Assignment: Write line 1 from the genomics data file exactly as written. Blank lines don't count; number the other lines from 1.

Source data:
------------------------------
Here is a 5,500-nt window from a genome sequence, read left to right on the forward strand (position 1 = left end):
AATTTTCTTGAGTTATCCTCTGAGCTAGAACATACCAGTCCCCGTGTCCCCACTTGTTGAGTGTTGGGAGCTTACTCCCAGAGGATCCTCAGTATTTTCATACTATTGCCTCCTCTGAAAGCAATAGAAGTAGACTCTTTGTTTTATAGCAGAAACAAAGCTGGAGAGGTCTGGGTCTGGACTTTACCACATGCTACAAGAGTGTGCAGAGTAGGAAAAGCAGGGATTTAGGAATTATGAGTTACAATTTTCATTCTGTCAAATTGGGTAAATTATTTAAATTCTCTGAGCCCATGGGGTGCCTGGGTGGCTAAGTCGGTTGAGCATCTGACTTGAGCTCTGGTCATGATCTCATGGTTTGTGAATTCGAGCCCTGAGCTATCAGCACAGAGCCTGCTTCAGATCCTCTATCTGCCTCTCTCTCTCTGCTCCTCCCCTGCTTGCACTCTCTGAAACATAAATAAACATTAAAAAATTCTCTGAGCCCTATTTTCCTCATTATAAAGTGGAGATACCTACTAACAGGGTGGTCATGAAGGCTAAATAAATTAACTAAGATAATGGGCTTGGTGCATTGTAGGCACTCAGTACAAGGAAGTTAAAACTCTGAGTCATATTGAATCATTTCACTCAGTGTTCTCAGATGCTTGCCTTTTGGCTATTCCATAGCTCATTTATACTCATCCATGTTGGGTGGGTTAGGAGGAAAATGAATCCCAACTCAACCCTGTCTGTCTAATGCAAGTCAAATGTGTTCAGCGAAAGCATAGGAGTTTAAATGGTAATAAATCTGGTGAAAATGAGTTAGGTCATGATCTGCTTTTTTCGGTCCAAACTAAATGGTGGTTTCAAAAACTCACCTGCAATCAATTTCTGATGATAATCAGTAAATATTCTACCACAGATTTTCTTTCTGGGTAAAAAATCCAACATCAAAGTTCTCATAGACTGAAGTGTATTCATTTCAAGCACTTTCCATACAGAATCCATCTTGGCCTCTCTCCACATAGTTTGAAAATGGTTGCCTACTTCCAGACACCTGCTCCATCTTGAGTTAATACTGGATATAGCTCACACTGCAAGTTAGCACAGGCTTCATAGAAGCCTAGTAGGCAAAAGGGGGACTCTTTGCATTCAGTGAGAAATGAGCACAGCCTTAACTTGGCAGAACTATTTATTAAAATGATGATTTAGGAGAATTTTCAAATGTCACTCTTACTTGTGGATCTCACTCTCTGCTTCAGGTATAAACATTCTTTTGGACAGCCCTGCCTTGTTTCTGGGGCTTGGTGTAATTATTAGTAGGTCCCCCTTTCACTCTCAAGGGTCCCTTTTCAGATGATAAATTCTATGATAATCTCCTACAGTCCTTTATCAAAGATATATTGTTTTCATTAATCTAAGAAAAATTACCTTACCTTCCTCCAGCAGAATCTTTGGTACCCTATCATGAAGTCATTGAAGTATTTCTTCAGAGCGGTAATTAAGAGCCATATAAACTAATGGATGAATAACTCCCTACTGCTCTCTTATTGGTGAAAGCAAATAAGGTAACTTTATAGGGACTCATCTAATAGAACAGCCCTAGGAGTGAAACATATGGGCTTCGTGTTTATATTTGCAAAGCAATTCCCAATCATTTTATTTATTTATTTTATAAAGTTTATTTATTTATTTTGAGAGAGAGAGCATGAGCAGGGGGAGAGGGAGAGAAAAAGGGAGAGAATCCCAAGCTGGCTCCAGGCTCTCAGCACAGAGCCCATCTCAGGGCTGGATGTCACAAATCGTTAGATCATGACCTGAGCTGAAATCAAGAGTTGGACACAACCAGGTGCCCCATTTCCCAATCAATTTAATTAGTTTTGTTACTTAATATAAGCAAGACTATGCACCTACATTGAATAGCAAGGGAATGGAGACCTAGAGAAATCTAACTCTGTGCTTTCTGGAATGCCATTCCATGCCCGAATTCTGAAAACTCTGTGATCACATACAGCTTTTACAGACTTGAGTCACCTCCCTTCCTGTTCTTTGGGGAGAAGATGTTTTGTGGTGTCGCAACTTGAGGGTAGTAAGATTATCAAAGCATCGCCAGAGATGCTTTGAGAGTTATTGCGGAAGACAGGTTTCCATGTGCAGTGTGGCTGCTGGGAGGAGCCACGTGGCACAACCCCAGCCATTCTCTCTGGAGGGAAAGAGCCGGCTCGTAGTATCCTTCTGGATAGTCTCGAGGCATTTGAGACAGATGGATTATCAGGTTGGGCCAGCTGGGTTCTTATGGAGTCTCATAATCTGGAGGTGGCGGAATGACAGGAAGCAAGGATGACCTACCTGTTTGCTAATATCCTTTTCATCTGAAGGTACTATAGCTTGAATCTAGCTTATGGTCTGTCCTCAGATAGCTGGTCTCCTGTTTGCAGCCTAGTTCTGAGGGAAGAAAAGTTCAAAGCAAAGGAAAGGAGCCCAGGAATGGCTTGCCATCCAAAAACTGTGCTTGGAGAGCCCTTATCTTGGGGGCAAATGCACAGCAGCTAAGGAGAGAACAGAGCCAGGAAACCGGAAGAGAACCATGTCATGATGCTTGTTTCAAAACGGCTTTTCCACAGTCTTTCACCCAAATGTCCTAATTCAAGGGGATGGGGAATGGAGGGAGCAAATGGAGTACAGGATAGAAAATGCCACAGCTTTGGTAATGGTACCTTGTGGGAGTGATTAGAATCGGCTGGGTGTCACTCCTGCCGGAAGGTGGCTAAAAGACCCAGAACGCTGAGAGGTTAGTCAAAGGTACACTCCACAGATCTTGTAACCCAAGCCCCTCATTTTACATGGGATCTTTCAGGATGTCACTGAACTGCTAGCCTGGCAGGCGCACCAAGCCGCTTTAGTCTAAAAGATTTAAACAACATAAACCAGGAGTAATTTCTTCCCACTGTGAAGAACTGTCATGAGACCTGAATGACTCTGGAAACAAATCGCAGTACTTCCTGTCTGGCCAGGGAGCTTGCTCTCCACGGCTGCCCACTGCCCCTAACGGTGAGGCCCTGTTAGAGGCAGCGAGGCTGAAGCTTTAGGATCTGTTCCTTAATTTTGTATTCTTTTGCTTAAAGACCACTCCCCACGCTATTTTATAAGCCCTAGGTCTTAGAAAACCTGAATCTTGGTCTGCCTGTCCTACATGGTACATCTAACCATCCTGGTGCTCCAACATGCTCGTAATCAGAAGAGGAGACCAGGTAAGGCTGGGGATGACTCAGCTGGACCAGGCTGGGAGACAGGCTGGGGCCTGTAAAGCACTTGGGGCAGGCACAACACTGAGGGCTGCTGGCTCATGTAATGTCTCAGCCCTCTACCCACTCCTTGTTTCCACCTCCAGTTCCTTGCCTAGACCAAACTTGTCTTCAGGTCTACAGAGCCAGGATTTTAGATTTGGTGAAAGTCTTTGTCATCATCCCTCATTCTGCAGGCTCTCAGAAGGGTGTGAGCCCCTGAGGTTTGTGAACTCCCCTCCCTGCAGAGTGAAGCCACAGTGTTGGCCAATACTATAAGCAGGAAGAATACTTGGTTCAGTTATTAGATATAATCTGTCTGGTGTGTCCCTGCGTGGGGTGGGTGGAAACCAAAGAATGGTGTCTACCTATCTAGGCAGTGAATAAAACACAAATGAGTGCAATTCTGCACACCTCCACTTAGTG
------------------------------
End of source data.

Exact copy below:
Here is a 5,500-nt window from a genome sequence, read left to right on the forward strand (position 1 = left end):